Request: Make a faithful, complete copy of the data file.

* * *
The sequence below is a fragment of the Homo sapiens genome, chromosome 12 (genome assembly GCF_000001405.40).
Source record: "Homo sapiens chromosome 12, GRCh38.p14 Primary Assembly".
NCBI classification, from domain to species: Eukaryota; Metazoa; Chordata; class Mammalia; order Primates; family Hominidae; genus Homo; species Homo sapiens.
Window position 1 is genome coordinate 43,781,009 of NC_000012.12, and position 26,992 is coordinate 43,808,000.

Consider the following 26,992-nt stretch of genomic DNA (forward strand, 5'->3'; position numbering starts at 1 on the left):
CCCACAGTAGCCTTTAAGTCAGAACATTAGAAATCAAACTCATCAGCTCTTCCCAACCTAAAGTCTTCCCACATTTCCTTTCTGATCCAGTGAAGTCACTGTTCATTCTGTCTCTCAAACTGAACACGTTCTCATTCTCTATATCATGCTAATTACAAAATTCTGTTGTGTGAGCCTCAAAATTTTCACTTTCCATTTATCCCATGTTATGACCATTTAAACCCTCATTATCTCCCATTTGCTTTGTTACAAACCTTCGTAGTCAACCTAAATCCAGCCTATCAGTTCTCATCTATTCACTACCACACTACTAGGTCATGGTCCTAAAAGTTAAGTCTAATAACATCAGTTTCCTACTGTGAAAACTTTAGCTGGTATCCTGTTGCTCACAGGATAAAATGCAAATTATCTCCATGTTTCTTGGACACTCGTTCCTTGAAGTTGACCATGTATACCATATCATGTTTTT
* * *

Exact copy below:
The sequence below is a fragment of the Homo sapiens genome, chromosome 12 (genome assembly GCF_000001405.40).
Source record: "Homo sapiens chromosome 12, GRCh38.p14 Primary Assembly".
NCBI classification, from domain to species: Eukaryota; Metazoa; Chordata; class Mammalia; order Primates; family Hominidae; genus Homo; species Homo sapiens.
Window position 1 is genome coordinate 43,781,009 of NC_000012.12, and position 26,992 is coordinate 43,808,000.

Consider the following 26,992-nt stretch of genomic DNA (forward strand, 5'->3'; position numbering starts at 1 on the left):
CCCACAGTAGCCTTTAAGTCAGAACATTAGAAATCAAACTCATCAGCTCTTCCCAACCTAAAGTCTTCCCACATTTCCTTTCTGATCCAGTGAAGTCACTGTTCATTCTGTCTCTCAAACTGAACACGTTCTCATTCTCTATATCATGCTAATTACAAAATTCTGTTGTGTGAGCCTCAAAATTTTCACTTTCCATTTATCCCATGTTATGACCATTTAAACCCTCATTATCTCCCATTTGCTTTGTTACAAACCTTCGTAGTCAACCTAAATCCAGCCTATCAGTTCTCATCTATTCACTACCACACTACTAGGTCATGGTCCTAAAAGTTAAGTCTAATAACATCAGTTTCCTACTGTGAAAACTTTAGCTGGTATCCTGTTGCTCACAGGATAAAATGCAAATTATCTCCATGTTTCTTGGACACTCGTTCCTTGAAGTTGACCATGTATACCATATCATGTTTTT